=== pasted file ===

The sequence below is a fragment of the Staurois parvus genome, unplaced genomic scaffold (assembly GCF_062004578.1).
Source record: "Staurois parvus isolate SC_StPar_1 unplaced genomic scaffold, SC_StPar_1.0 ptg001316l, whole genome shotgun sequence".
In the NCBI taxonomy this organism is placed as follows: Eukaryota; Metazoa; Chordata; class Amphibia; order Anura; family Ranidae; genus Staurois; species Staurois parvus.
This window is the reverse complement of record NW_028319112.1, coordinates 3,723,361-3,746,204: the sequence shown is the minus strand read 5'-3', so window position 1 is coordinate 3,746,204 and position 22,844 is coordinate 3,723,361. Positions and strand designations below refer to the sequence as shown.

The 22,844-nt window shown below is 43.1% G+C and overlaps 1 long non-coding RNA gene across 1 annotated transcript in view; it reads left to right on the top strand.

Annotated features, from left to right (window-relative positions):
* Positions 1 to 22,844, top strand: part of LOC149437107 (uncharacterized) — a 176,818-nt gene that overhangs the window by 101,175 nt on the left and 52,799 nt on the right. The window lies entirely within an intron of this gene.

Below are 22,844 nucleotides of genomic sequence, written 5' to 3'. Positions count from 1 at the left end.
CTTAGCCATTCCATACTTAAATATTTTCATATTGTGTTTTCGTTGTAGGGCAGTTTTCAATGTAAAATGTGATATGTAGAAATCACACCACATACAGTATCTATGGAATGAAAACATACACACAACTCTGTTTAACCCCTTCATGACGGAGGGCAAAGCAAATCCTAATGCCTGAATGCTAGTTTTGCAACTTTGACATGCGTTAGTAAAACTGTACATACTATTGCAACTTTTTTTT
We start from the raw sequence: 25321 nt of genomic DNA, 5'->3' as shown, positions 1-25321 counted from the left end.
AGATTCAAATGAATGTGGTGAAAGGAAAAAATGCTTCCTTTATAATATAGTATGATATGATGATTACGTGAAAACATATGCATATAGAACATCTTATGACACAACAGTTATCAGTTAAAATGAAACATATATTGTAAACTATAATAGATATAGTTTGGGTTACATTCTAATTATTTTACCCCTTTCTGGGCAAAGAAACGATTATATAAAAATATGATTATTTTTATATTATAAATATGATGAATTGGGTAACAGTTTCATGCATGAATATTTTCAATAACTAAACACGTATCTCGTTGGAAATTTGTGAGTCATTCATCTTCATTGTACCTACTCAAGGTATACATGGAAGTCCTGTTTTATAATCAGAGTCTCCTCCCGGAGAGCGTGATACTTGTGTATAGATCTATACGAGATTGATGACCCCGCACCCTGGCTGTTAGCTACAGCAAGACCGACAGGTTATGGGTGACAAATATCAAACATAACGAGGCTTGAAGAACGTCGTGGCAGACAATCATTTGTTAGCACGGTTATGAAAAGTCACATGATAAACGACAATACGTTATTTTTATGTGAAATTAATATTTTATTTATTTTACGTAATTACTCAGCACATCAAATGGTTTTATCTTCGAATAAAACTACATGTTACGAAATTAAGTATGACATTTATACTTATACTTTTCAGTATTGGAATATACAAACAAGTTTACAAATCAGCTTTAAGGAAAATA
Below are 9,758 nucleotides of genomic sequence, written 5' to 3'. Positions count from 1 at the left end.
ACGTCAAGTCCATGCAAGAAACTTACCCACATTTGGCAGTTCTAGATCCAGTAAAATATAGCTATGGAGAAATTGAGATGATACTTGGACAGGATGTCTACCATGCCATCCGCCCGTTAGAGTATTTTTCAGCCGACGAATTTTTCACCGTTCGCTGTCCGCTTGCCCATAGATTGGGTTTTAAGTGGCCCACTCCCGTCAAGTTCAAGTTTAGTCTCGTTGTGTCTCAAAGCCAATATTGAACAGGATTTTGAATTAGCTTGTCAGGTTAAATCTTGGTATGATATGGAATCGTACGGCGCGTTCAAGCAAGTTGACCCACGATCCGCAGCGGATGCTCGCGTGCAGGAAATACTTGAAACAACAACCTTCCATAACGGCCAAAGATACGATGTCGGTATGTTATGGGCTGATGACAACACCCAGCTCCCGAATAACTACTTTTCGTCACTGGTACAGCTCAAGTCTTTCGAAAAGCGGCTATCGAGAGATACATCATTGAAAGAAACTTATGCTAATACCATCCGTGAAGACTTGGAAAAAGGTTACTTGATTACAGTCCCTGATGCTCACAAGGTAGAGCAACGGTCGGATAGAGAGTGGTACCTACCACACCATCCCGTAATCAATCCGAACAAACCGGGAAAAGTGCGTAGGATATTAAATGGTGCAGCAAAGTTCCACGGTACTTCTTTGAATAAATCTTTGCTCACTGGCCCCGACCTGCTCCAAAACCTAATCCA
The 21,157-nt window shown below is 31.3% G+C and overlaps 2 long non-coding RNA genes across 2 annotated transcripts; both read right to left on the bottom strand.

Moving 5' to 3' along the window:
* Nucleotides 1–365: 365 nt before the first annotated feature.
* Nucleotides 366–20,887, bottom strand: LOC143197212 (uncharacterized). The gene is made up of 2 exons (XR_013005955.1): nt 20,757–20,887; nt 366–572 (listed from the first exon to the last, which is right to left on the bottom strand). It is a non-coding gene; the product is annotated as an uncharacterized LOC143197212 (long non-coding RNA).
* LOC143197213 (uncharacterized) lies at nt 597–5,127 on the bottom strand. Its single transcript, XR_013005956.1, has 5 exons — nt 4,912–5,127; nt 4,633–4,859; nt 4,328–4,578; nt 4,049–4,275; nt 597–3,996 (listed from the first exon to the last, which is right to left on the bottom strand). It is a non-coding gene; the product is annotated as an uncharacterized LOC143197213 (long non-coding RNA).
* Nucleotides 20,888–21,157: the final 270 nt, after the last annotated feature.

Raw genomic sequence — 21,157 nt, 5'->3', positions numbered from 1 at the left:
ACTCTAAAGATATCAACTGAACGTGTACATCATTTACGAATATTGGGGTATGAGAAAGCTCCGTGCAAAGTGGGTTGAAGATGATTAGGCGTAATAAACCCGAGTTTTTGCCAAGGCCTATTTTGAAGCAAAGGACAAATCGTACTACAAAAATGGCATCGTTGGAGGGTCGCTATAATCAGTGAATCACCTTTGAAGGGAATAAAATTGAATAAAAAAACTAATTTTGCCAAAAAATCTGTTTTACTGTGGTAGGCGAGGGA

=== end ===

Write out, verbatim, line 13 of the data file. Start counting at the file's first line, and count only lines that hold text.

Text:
ACGTCAAGTCCATGCAAGAAACTTACCCACATTTGGCAGTTCTAGATCCAGTAAAATATAGCTATGGAGAAATTGAGATGATACTTGGACAGGATGTCTACCATGCCATCCGCCCGTTAGAGTATTTTTCAGCCGACGAATTTTTCACCGTTCGCTGTCCGCTTGCCCATAGATTGGGTTTTAAGTGGCCCACTCCCGTCAAGTTCAAGTTTAGTCTCGTTGTGTCTCAAAGCCAATATTGAACAGGATTTTGAATTAGCTTGTCAGGTTAAATCTTGGTATGATATGGAATCGTACGGCGCGTTCAAGCAAGTTGACCCACGATCCGCAGCGGATGCTCGCGTGCAGGAAATACTTGAAACAACAACCTTCCATAACGGCCAAAGATACGATGTCGGTATGTTATGGGCTGATGACAACACCCAGCTCCCGAATAACTACTTTTCGTCACTGGTACAGCTCAAGTCTTTCGAAAAGCGGCTATCGAGAGATACATCATTGAAAGAAACTTATGCTAATACCATCCGTGAAGACTTGGAAAAAGGTTACTTGATTACAGTCCCTGATGCTCACAAGGTAGAGCAACGGTCGGATAGAGAGTGGTACCTACCACACCATCCCGTAATCAATCCGAACAAACCGGGAAAAGTGCGTAGGATATTAAATGGTGCAGCAAAGTTCCACGGTACTTCTTTGAATAAATCTTTGCTCACTGGCCCCGACCTGCTCCAAAACCTAATCCA